This week’s challenge was less difficult for me than last week’s – in fact, here I am, completing it early! I find it a lot easier to do link posts, I suppose, because it allows me to promote the sites of others I enjoy reading and it also gives me a kernel to begin with, when being original is often – let’s face it – not easy.
A site that I enjoy reading and referring to for consistently quality, professional advice is Heirlines. I could link to any number of articles over there that deal with a variety of topics and speak quite highly of them – pop on over and poke around the ‘Consumer Education’, ‘Professional Genealogy Tips’, and more.
What I like most about Heirlines is that I think the topics raised there about the quality and standards of professional genealogy are important ones. Recent articles have pointed out we need these standards to be developed for the industry as a whole as it burgeons with interest, and this is important to me as someone who wants to become a professional. In fact, early on in my blog, I posted about my struggle to define just what professional means to me, so it’s interesting to see what professional means to someone else.
The latest article I’ve read, though, leaves me feeling a bit uneasy. It’s called ‘The 12 hallmarks of a real professional genealogist‘. The title makes it clear they wish to distinguish between ‘real’ professionals and “posers”, and the 12 hallmarks are as follows:
1. Bachelor’s Degree in Genealogy – check out school’s accreditation
2. Professional Genealogy Training – Internship prior to graduation
3. Full-time years of Experience in Client Research – how many years.
4. Career is Professional Genealogy Research – how many years in commercial business research services for client family tree discovery and documentation
5. Professional Genealogy Credentials – CG (Certified Genealogist – www.bcgcertification.org ), AG (Accredited Genealogist – www.icapgen.org ) – for Standards of Performance, Ethical Codes of Conduct, continuing education. requirements for re-certification and re-accreditation, and arbitration of problems.
6. Business License as per state and local requirements
7. Business owner or sub-contractor
8. Continuing Education – how do they keep abreast in this industry?
9. Member of APG (Association of Professional Genealogists – www.apgen.org ) – Ethical Codes of Conduct and for arbitration of problems.
10. Better Business Bureau – Accredited Business ( www.bbb.org ) – Consumer Rights issues and arbitration of consumer problems.
11. Chamber of Commerce Member
12. Contact Information and Access – Website, e-mail, toll free phone, mail address, professional membership – accountability and responsibility for project.
Most of those seem very reasonable, and as a consumer, I would want to be able to consider all of those. But I have to admit, I feel like #1 is a little misleading. An actual degree in genealogy or family history is not something every genealogist will be able to get. It’s a good goal for the industry, yes, but is it realistic just now? I don’t think so.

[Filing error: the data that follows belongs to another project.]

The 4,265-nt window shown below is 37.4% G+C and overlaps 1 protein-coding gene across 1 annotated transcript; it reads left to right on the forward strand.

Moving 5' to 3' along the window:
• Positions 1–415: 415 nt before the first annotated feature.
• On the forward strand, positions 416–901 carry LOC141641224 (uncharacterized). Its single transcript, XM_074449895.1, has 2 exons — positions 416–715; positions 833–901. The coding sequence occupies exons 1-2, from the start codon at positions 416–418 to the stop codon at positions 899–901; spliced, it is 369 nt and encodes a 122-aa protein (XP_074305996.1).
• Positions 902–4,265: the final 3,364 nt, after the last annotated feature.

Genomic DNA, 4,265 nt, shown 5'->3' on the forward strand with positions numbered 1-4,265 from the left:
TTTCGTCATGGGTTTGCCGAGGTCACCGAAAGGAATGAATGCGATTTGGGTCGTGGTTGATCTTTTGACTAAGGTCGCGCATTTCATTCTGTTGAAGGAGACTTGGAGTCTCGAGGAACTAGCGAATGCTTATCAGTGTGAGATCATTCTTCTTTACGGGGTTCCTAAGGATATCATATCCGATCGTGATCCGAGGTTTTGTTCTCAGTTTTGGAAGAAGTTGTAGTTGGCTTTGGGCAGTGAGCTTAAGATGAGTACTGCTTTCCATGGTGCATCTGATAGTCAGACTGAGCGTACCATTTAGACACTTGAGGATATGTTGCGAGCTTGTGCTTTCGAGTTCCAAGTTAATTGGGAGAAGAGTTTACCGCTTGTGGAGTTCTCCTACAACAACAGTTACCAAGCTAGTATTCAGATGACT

Hang on, hear me out.
Some of the most well-known people in the industry do have family history degrees, like the one everyone likes to use as a benchmark, Ms. Elizabeth Shown Mills. But I know there are others that I respect and admire that do not. Ms. Elissa Scalise Powell doesn’t have one, that I’m aware. Nor does Ms. Megan Smolenyak Smolenyak (please correct me if I’m wrong). No, fame does not a genealogist make. But solid research and skills do, and these ladies all have it.
How about someone less famous? I worked with a very professional genealogist in Ohio who broke down brick walls for me who did not have a degree in genealogy or family history. What they did have was 20 years of working as a librarian in their area, so they had a degree in library science and a keen interest in history, plus experience with the records of the locale. She did a fantastic job.
Maybe I take issue with this standard because I will also never have a genealogy degree. I want one, but I am past my college years, and I can’t afford tuition at BYU, anyway (I looked into it, trust me). If I’m lucky, I will one day take the Boston certification course. For now, I am settling for self-education through conferences like the one I’m doing through UGA this Friday and Saturday, and there’s lots of others who have done the same. Many CGs and AGs I’m sure haven’t done an actual degree, and I think it’s an unfair expectation. Someday, it will be a good expectation. But while only one or two institutions offered a genealogy degree in the U.S. at the moment, I think it’s misleading and ridiculous. No, you wouldn’t hire a lawyer without a law degree. But you can go to law school in any state. And what about genealogists who come to the field later in life, who are also past their college years, but have decades of experience to deem them ‘professional’?
In this case, we need to relax that standard a bit and say ‘genealogy education’, which could include self-education, conferences, mentoring or many other things. Besides, I have a B.A. and a B.S. both, and I don’t remember even half of what I learned. The M.A. was what stuck with me. How much difference will a bachelor’s in genealogy make over a self-made master’s program for the dedicated would-be professional striving towards certification?
Do you think they’re being too picky? Or am I? Leave a comment and let me know.
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